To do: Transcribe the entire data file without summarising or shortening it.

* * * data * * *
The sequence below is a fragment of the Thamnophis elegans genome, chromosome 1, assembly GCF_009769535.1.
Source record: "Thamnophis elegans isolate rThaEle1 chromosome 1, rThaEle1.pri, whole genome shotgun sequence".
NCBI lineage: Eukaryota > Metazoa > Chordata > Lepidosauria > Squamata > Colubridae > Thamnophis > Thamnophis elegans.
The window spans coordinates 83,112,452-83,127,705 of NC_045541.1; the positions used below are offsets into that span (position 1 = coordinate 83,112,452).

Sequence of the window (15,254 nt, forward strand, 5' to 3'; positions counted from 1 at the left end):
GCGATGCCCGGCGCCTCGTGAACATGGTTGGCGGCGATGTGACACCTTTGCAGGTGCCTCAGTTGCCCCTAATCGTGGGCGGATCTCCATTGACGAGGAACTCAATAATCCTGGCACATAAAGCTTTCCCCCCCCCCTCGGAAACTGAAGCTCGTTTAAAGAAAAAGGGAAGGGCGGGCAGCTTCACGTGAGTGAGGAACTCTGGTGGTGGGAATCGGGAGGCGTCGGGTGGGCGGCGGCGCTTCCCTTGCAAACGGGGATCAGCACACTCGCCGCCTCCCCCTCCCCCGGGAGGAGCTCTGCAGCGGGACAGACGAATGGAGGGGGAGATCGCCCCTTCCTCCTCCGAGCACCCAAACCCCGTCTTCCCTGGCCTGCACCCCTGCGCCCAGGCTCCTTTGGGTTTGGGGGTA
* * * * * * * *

The sequence below is a fragment of the Thamnophis elegans genome, chromosome 1, assembly GCF_009769535.1.
Source record: "Thamnophis elegans isolate rThaEle1 chromosome 1, rThaEle1.pri, whole genome shotgun sequence".
NCBI lineage: Eukaryota > Metazoa > Chordata > Lepidosauria > Squamata > Colubridae > Thamnophis > Thamnophis elegans.
The window spans coordinates 83,112,452-83,127,705 of NC_045541.1; the positions used below are offsets into that span (position 1 = coordinate 83,112,452).

Sequence of the window (15,254 nt, forward strand, 5' to 3'; positions counted from 1 at the left end):
GCGATGCCCGGCGCCTCGTGAACATGGTTGGCGGCGATGTGACACCTTTGCAGGTGCCTCAGTTGCCCCTAATCGTGGGCGGATCTCCATTGACGAGGAACTCAATAATCCTGGCACATAAAGCTTTCCCCCCCCCCTCGGAAACTGAAGCTCGTTTAAAGAAAAAGGGAAGGGCGGGCAGCTTCACGTGAGTGAGGAACTCTGGTGGTGGGAATCGGGAGGCGTCGGGTGGGCGGCGGCGCTTCCCTTGCAAACGGGGATCAGCACACTCGCCGCCTCCCCCTCCCCCGGGAGGAGCTCTGCAGCGGGACAGACGAATGGAGGGGGAGATCGCCCCTTCCTCCTCCGAGCACCCAAACCCCGTCTTCCCTGGCCTGCACCCCTGCGCCCAGGCTCCTTTGGGTTTGGGGGTA